In the last 3 decades, nickel dermatitis rates have dramatically risen heightening the public health issue,30 signaling that, as in Europe in the 1990s, the time for legislation allowing regulation in the United States has come. As in many other instances, manufacturers may act ahead of legislation by voluntarily mandating that their products adhere to the guidelines set forth by the EU, as has already been accomplished by Levi Strauss,31 and more recently Apple Inc.32 Clinicians and consumers have the right to demand protective safety legislation and company compliance with directives, for “regulation is a toothless tiger if compliance is not appropriately checked and enforced.”15 Primary prevention of nickel dermatitis stems from accurate surveillance and timely legislation. With an infrastructure in place that validates the burden of nickel allergy in children, healthcare providers will be able to shape sound healthcare policy. However, as in Denmark and the EU, the journey requires a collaborative effort on the part of health professionals, consumers, manufacturers and lawmakers.
Dr. Jacob is an associate professor of dermatology at Loma Linda University in Loma Linda, CA.
Ms. Goldenberg is a medical student at the University of California San Diego in La Jolla, CA.
Dr. Silverberg is a clinical professor of dermatology at Icahn School of Medicine at Mount Sinai, chief of pediatric dermatology at Mount Sinai Health System and director of pediatric and adolescent dermatology in the department of dermatology at Mt. Sinai St. Luke’s-Roosevelt Hospital Center, all in New York, NY.
Dr. Fonacier is a professor of clinical medicine at the State University of New York at Stony Brook and head of Allergy & Training Program Director at Winthrop University Hospital in Mineola, NY.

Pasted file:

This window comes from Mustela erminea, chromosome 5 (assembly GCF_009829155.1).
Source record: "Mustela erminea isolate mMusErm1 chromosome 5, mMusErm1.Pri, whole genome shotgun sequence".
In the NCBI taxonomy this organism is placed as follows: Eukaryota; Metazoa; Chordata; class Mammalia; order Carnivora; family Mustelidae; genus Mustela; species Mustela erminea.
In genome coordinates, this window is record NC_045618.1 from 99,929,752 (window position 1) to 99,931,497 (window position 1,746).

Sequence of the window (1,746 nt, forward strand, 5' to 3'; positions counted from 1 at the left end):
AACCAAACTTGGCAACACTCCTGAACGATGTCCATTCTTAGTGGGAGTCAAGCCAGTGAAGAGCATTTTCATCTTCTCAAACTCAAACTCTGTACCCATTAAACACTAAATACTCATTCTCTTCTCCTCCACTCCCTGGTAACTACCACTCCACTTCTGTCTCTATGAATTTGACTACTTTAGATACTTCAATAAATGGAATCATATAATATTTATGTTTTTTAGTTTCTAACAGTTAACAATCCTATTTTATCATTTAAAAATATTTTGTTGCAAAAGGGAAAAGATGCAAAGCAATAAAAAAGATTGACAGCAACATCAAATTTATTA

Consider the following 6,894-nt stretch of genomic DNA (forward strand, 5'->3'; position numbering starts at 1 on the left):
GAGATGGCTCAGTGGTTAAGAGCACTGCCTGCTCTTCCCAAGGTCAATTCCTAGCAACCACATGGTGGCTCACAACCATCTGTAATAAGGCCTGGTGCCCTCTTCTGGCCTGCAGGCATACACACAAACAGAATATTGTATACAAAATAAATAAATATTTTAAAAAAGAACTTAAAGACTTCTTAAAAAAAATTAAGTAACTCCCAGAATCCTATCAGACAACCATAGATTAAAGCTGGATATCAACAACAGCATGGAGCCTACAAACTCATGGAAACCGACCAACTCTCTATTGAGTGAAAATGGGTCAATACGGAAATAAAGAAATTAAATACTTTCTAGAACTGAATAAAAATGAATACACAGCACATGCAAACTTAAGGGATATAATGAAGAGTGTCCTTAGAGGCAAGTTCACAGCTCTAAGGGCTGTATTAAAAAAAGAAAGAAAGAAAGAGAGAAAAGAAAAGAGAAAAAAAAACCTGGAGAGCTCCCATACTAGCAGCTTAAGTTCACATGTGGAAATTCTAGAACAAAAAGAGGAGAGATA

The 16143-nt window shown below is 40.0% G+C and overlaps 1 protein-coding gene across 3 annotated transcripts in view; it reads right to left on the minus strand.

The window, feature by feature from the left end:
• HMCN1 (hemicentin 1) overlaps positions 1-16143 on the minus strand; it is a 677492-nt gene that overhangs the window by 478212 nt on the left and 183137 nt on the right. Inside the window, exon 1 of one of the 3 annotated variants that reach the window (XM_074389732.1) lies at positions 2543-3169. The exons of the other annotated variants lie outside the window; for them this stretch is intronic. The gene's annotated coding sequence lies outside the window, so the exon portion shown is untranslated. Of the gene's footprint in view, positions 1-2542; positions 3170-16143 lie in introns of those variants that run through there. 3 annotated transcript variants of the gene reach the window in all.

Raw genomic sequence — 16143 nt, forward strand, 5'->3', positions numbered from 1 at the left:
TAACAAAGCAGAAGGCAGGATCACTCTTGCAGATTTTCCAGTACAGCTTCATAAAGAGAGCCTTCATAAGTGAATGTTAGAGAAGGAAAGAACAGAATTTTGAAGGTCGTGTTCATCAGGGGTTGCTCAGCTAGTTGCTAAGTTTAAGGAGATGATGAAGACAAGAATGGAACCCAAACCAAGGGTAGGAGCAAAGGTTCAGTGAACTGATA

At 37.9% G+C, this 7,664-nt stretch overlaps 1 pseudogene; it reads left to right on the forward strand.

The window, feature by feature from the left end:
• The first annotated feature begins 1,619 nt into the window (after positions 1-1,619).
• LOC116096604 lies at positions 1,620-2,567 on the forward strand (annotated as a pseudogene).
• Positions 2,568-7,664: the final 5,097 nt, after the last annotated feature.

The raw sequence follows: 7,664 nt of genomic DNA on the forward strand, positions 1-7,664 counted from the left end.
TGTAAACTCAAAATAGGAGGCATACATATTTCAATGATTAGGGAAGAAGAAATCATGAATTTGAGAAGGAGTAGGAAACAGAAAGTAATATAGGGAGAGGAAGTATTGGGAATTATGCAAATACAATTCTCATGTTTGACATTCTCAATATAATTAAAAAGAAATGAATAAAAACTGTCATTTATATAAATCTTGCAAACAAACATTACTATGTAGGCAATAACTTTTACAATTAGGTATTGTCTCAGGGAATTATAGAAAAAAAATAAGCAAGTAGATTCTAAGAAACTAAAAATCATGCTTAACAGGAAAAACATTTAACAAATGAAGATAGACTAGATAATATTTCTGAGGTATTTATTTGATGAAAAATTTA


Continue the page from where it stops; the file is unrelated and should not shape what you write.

Dr. Brod is a clinical professor of dermatology at the University of Pennsylvania, Perelman School of Medicine in Philadelphia, PA.
Dr. Usatine is professor of Family and Community Medicine, Dermatology and Cutaneous Surgery and medical director of the Skin Clinic at University of Texas Health Science Center San Antonio, all in San Antonio, TX.
Dr. Sidbury is an associate professor in the department of pediatrics and chief of the division of dermatology at the University of Washington School of Medicine - Seattle Children’s Hospital in Seattle, WA.
Dr. Young is president of Yankton Medical Clinic, PC, located in Yankton, SD, and an associate clinical professor of dermatology at the University of South Dakota in Vermillion, SD.
Dr. Fransway is with Associates in Dermatology in Fort Myers, FL.
Dr. Silverberg is an assistant professor in the departments of dermatology, preventive medicine and medical social sciences at Northwestern University Feinberg School of Medicine in Chicago, IL.
Dr. Yan is an associate professor of pediatrics and dermatology at the Perelman School of Medicine and chief of pediatric dermatology at Children’s Hospital of Philadelphia, both in Philadelphia, PA.
Dr. Pelletier is head of Pediatric Dermatology of Maine and head of pediatric dermatology at Eastern Maine Medical Center, both in Bangor, ME.